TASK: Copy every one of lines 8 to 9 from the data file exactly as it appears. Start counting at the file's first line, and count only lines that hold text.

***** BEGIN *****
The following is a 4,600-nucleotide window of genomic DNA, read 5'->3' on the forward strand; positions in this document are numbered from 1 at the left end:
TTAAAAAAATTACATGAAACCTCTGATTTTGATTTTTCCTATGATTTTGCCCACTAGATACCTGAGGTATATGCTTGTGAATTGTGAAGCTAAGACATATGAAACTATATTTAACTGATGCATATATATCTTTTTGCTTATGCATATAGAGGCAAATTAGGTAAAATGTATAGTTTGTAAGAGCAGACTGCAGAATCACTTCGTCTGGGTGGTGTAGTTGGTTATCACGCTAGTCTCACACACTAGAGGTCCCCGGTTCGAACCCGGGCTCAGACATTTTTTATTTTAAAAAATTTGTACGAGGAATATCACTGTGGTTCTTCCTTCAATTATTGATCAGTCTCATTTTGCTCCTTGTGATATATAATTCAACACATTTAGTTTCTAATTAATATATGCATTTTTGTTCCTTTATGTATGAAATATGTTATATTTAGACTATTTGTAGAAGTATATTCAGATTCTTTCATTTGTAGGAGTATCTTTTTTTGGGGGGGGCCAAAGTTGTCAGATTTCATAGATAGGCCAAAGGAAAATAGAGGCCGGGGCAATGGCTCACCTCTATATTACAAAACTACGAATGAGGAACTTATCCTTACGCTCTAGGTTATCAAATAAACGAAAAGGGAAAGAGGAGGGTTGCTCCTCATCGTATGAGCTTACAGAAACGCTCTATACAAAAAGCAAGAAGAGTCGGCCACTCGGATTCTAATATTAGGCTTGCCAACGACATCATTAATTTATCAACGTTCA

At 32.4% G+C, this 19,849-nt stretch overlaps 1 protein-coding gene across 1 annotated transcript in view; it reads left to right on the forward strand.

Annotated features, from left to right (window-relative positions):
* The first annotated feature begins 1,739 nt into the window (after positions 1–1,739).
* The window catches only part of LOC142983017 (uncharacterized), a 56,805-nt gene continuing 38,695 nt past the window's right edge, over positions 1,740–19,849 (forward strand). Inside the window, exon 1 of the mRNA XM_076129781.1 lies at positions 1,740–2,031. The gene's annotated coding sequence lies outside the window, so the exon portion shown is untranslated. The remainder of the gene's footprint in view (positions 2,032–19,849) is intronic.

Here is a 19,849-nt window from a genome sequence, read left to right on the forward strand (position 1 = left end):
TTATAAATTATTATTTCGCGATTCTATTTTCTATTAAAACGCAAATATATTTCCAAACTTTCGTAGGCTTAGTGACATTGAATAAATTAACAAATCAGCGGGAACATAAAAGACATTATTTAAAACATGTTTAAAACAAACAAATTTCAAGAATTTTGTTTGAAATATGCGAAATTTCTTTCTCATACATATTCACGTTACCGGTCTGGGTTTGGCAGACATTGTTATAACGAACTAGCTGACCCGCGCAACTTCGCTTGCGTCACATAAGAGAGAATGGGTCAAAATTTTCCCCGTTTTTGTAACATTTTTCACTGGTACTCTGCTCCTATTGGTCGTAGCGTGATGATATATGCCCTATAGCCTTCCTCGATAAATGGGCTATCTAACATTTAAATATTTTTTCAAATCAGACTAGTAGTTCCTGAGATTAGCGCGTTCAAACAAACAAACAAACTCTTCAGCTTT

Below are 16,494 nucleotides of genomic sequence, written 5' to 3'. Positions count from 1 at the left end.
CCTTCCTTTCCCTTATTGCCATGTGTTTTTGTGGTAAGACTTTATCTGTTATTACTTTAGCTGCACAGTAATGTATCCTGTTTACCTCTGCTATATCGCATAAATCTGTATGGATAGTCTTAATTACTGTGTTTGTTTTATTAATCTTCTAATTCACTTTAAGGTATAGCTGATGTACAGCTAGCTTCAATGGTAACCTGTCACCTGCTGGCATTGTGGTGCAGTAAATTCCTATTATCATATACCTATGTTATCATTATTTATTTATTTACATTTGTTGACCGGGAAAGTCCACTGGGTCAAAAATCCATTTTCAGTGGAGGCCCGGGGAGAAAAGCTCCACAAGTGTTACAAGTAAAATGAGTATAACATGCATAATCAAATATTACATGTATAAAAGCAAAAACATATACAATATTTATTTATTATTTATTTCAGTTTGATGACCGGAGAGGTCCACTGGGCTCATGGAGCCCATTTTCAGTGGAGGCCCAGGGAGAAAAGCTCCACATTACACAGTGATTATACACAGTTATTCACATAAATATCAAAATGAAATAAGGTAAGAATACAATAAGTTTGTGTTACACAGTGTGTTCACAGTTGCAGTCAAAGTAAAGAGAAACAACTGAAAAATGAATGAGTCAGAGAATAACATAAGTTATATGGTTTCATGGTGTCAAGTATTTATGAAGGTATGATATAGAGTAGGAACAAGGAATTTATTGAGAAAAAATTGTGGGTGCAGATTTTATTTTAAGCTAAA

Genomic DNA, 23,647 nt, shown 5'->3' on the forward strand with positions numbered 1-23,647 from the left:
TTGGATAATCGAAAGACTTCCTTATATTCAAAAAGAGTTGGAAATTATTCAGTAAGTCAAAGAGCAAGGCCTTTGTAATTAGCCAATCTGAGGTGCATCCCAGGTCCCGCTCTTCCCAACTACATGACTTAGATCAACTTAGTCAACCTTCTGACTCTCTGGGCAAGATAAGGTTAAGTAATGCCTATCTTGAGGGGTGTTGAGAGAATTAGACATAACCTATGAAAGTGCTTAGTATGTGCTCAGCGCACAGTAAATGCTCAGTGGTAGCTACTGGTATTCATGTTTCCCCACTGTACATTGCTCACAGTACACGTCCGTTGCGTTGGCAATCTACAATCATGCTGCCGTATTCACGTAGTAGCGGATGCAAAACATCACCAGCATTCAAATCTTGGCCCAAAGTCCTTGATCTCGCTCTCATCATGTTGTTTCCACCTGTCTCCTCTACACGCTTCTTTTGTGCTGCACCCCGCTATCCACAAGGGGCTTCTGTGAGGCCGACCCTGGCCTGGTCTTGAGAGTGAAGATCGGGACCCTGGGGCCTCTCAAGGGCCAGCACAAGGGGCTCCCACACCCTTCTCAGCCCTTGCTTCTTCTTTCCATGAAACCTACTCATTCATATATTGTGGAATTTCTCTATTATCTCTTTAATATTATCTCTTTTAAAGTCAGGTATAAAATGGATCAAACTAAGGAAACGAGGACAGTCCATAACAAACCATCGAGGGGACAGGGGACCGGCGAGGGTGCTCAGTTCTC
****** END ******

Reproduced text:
TTATAAATTATTATTTCGCGATTCTATTTTCTATTAAAACGCAAATATATTTCCAAACTTTCGTAGGCTTAGTGACATTGAATAAATTAACAAATCAGCGGGAACATAAAAGACATTATTTAAAACATGTTTAAAACAAACAAATTTCAAGAATTTTGTTTGAAATATGCGAAATTTCTTTCTCATACATATTCACGTTACCGGTCTGGGTTTGGCAGACATTGTTATAACGAACTAGCTGACCCGCGCAACTTCGCTTGCGTCACATAAGAGAGAATGGGTCAAAATTTTCCCCGTTTTTGTAACATTTTTCACTGGTACTCTGCTCCTATTGGTCGTAGCGTGATGATATATGCCCTATAGCCTTCCTCGATAAATGGGCTATCTAACATTTAAATATTTTTTCAAATCAGACTAGTAGTTCCTGAGATTAGCGCGTTCAAACAAACAAACAAACTCTTCAGCTTT

Below are 16,494 nucleotides of genomic sequence, written 5' to 3'. Positions count from 1 at the left end.